Cake Mix Question

Decorating By sweettreat101 Updated 7 Aug 2012 , 9:48pm by sillywabbitz

sweettreat101 Posted 5 Aug 2012 , 9:09am
post #1 of 16

I have a ten cakes to bake for a friends event and I want to start baking early and freeze them. I will be using Betty Crocker mixes but like others I hate the new formulation. They tend to get a lot of holes and just don't seem to be as stable as the old formula. The cake mix doctor said to add a little extra flour does anyone do this and if so how much? I was planning on add extra mix to accommodate for the smaller boxes but extra mix won't help with the holey layers. Any help greatly appreciated.

15 replies
CakesbyCarla Posted 5 Aug 2012 , 4:06pm
post #2 of 16

I feel your pain. I used to use BC too. I've switched to Duncan Hines because they have more mix in their box. They've also downsized, but they are still more ounces of mix per box than BC.

I used DH mix with the following extender. Just add this to what is already called for on the back of the box.

1 cup cake flour
1/2 cup sugar
3 tsp. pudding mix
1/2 tsp. baking soda
1/2 tsp. baking powder
1 extra egg

I don't know if that helps, but I get good results with it. You'll have to add between a 1/4 to 1/2 cup more water too. I have to eyeball it when I mix so just add the water the box calls for and then slowly add more until it looks right.

hbquikcomjamesl Posted 6 Aug 2012 , 3:04am
post #3 of 16

Except in the case of pound cakes (where BC is the only game in town, since none of the local grocers seem to carry Dromedary), I stick with DH myself, because they seem to have a few more choices available. Although I'm not especially happy with their white cake, which seems a bit wimpy on volume.

Annabakescakes Posted 6 Aug 2012 , 3:26am
post #4 of 16

I had been adding flour, to the weight of the old mixes, plus a bit of extra flavoring to make up for it. And it was working great with all purpose, but I got some cake flour last time. It made the white rise up normally, but then it fell like a rock. I was sure I would have to rebake, but it was moist and good, so I baked another layer, and put them together to make a taller tier. Then, I tried with chocolate, and it never rose like chocolate normally does. It was super dense, and actually reminded me of the crumb of a HoHo or Little Debbie Swiss Roll! It was good, but off. I did add 2 tbs cocoa powder and 1/4 cup of sugar, and some instant coffee and a couple tbs of chocolate pudding mix . And, though I don't normally use it, a dab of sour cream. It was for me, so I was messing around with it. I put Hersheys chocolate frosting on it, and it was good! (though o would like a much less gritty chocolate icing) But neither cake had all the holes the new mixes have now. But they still need lots of work. I think I am just going to go with commercial mixes to see if I like them. If it tastes like Meijer or Bigg's cakes, I'll be p!$$ed I spent the money. If it tastes like Sam's Club, I'll deal with it, maybe see if I can tweak it a bit.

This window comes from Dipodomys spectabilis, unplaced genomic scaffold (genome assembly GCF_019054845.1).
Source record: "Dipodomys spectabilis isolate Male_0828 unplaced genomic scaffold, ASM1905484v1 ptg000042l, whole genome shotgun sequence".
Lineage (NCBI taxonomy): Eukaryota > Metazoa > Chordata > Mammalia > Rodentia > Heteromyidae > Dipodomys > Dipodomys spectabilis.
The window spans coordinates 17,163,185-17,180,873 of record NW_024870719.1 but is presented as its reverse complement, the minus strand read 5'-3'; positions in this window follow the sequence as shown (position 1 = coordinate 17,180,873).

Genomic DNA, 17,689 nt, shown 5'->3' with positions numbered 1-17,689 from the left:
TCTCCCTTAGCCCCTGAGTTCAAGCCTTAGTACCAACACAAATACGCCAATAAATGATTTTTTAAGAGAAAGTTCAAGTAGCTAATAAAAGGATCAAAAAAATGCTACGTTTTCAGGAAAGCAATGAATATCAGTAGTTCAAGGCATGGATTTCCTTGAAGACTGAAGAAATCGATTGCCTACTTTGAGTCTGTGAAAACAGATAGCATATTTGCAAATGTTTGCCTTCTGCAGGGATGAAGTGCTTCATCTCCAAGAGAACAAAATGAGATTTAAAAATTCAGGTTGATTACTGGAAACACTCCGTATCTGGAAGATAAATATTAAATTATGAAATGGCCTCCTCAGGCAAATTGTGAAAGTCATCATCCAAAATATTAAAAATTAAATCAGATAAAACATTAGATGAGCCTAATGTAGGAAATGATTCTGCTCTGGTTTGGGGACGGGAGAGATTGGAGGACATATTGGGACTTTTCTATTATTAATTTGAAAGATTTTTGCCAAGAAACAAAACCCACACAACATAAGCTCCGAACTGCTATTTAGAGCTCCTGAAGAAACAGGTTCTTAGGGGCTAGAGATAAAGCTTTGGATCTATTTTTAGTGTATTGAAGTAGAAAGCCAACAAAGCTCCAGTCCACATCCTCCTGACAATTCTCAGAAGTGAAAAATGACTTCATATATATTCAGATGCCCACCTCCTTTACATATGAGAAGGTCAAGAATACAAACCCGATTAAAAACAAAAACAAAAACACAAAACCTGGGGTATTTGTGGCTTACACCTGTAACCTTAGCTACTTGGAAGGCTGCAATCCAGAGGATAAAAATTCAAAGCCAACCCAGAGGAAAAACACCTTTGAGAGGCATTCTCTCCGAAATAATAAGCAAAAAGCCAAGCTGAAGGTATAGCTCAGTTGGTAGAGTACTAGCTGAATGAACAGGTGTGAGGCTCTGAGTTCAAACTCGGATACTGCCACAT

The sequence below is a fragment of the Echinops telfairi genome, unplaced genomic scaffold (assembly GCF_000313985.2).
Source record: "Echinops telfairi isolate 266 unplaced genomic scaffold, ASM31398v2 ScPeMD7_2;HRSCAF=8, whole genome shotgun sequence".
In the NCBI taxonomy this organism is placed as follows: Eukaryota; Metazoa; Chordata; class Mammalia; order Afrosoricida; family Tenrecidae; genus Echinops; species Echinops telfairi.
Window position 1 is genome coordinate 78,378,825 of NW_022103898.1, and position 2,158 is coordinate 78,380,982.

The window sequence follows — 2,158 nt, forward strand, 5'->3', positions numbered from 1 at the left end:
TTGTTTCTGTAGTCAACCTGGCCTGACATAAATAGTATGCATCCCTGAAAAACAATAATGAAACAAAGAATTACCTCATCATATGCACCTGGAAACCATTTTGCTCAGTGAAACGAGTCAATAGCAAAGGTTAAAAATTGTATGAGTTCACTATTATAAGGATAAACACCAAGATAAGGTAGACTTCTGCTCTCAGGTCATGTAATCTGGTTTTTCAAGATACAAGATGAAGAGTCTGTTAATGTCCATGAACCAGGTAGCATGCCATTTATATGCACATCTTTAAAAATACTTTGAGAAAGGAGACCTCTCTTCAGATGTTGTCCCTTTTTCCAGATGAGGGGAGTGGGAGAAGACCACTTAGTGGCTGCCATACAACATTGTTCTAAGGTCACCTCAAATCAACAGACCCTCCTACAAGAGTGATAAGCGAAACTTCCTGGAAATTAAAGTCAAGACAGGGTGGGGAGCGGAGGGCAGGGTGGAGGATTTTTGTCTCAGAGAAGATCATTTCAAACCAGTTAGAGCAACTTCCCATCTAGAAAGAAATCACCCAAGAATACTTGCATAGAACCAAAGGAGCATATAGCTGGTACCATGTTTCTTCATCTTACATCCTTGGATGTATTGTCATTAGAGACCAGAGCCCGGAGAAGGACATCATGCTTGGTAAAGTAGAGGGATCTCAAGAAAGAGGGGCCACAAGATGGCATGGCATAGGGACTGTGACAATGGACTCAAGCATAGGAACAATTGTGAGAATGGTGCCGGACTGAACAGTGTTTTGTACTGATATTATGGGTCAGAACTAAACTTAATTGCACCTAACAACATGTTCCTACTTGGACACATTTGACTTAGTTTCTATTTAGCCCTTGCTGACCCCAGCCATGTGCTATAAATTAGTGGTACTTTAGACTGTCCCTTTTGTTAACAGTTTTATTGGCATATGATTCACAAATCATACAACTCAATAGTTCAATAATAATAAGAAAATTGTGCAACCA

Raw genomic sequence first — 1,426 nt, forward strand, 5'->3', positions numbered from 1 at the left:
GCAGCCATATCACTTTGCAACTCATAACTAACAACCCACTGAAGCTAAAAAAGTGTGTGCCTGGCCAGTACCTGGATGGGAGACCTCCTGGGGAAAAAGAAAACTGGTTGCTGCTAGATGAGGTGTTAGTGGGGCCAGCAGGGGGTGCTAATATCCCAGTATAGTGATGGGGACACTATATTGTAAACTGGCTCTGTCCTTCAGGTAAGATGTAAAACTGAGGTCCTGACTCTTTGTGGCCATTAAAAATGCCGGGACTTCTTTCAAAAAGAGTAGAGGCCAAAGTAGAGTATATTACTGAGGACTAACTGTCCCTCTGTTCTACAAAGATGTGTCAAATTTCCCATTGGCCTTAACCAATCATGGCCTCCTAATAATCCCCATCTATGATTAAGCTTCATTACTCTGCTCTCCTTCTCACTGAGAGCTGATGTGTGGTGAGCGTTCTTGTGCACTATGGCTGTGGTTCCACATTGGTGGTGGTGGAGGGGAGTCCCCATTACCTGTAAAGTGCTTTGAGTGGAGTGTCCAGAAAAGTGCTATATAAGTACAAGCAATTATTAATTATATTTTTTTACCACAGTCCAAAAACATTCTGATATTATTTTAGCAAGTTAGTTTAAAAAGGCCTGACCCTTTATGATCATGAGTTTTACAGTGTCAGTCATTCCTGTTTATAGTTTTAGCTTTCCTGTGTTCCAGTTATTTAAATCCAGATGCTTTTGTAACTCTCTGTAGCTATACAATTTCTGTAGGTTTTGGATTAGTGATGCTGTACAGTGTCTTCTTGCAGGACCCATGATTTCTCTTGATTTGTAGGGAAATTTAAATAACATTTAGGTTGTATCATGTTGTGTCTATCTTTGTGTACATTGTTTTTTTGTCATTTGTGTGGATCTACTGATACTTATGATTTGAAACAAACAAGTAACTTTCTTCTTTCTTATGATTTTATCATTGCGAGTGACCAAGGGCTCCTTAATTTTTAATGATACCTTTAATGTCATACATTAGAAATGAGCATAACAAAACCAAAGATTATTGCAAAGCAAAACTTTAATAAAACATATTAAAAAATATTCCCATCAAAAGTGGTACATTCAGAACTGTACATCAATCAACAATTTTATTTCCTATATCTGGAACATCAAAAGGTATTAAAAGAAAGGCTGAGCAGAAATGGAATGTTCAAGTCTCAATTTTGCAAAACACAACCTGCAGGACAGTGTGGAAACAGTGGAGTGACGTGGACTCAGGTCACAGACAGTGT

sweettreat101 Posted 6 Aug 2012 , 8:47am
post #5 of 16

Thank you everyone for your input. I used to love baking with Betty Crocker mixes but now I dread using them. The only Duncan Hines cake mix I like is the Red Velvet. I just haven't found a scratch cake recipe I like yet. They tend to be on the dense side and I prefer my cakes light and airy not the consistency of a muffin. I'll keep searching and hope and pray that Betty Crocker changes back to their old recipe. The new mixes just plain stink.

sillywabbitz Posted 6 Aug 2012 , 1:16pm
post #6 of 16

Has anyone tried using multiple boxes. Kitchen scales are cheap and you can just measure out the extra 3 ounces of cake mix. If you're making 10 cakes, that is 2 extra boxes of mix you would need.

What I can't understand yet is if they just made it smaller or they jacked with the actual stuff in it. If they just made it smaller the above should work. If they changed the levening etc then it may not fix all the problems. I haven't tried it yet because I'm still working through my stash of full size DH mixes I bought when rumor hit it was changing.

Annabakescakes Posted 6 Aug 2012 , 3:21pm
post #7 of 16

Yes, I tried adding extra mix before I tried adding flour. The extra mix is similar to the old cakes, but you need a lot more liquid than usual, and there are tons and tons of holes. Looks more like Swiss cheese, than cake. So, NO, it is not the same as old.

sillywabbitz Posted 6 Aug 2012 , 3:24pm
post #8 of 16

Thanks Anna, that's depresssing but I will try the flour trick.

Did you try this with DH, BC or Pillsbury ?

sillywabbitz Posted 6 Aug 2012 , 3:28pm
post #9 of 16

I am not that familiar with baking science but I do remember when I was perfecting my strawberry cake that I had to add levening because the acid in the strawberries was making the cake too dense.

So could we add acid to the new mix to counteract the over levening? I'm thinking maybe a couple of teaspoons of real lemon juice?I do plan on playing with all of these ideas just curious what everyone is thinking

CakesbyCarla Posted 6 Aug 2012 , 3:47pm
post #10 of 16

A couple things I thought of as I read through some new posts in the discussion.